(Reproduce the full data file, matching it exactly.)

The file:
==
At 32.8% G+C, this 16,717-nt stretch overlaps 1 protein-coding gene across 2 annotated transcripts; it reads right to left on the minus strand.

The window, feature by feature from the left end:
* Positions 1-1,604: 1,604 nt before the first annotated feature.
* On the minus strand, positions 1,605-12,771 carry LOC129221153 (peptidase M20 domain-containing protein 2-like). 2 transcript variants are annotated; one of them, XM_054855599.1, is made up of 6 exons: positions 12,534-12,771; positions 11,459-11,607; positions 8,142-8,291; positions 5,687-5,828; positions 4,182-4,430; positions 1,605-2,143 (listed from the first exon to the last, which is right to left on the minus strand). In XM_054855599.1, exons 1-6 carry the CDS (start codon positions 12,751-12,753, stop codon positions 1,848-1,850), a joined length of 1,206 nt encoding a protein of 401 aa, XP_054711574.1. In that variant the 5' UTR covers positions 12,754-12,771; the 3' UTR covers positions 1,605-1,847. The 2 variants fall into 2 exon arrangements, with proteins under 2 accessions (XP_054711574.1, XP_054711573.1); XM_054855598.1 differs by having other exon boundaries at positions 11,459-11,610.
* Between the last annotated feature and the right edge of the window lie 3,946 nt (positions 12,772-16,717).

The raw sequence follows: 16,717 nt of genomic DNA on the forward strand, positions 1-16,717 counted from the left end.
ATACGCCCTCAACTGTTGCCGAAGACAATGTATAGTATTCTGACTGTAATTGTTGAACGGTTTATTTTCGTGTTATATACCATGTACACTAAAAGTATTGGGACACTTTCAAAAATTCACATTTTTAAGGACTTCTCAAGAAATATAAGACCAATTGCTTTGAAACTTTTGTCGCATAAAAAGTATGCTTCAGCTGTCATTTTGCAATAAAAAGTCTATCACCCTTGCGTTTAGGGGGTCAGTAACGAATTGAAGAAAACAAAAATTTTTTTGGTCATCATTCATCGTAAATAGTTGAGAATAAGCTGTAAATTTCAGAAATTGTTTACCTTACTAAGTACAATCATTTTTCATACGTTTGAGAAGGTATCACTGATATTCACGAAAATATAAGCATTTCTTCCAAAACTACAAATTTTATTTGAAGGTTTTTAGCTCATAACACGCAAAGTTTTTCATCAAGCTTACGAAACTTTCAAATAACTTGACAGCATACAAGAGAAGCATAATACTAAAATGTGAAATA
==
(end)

At 32.8% G+C, this 16,717-nt stretch overlaps 1 protein-coding gene across 2 annotated transcripts; it reads right to left on the minus strand.

The window, feature by feature from the left end:
* Positions 1-1,604: 1,604 nt before the first annotated feature.
* On the minus strand, positions 1,605-12,771 carry LOC129221153 (peptidase M20 domain-containing protein 2-like). 2 transcript variants are annotated; one of them, XM_054855599.1, is made up of 6 exons: positions 12,534-12,771; positions 11,459-11,607; positions 8,142-8,291; positions 5,687-5,828; positions 4,182-4,430; positions 1,605-2,143 (listed from the first exon to the last, which is right to left on the minus strand). In XM_054855599.1, exons 1-6 carry the CDS (start codon positions 12,751-12,753, stop codon positions 1,848-1,850), a joined length of 1,206 nt encoding a protein of 401 aa, XP_054711574.1. In that variant the 5' UTR covers positions 12,754-12,771; the 3' UTR covers positions 1,605-1,847. The 2 variants fall into 2 exon arrangements, with proteins under 2 accessions (XP_054711574.1, XP_054711573.1); XM_054855598.1 differs by having other exon boundaries at positions 11,459-11,610.
* Between the last annotated feature and the right edge of the window lie 3,946 nt (positions 12,772-16,717).

The raw sequence follows: 16,717 nt of genomic DNA on the forward strand, positions 1-16,717 counted from the left end.
ATACGCCCTCAACTGTTGCCGAAGACAATGTATAGTATTCTGACTGTAATTGTTGAACGGTTTATTTTCGTGTTATATACCATGTACACTAAAAGTATTGGGACACTTTCAAAAATTCACATTTTTAAGGACTTCTCAAGAAATATAAGACCAATTGCTTTGAAACTTTTGTCGCATAAAAAGTATGCTTCAGCTGTCATTTTGCAATAAAAAGTCTATCACCCTTGCGTTTAGGGGGTCAGTAACGAATTGAAGAAAACAAAAATTTTTTTGGTCATCATTCATCGTAAATAGTTGAGAATAAGCTGTAAATTTCAGAAATTGTTTACCTTACTAAGTACAATCATTTTTCATACGTTTGAGAAGGTATCACTGATATTCACGAAAATATAAGCATTTCTTCCAAAACTACAAATTTTATTTGAAGGTTTTTAGCTCATAACACGCAAAGTTTTTCATCAAGCTTACGAAACTTTCAAATAACTTGACAGCATACAAGAGAAGCATAATACTAAAATGTGAAATA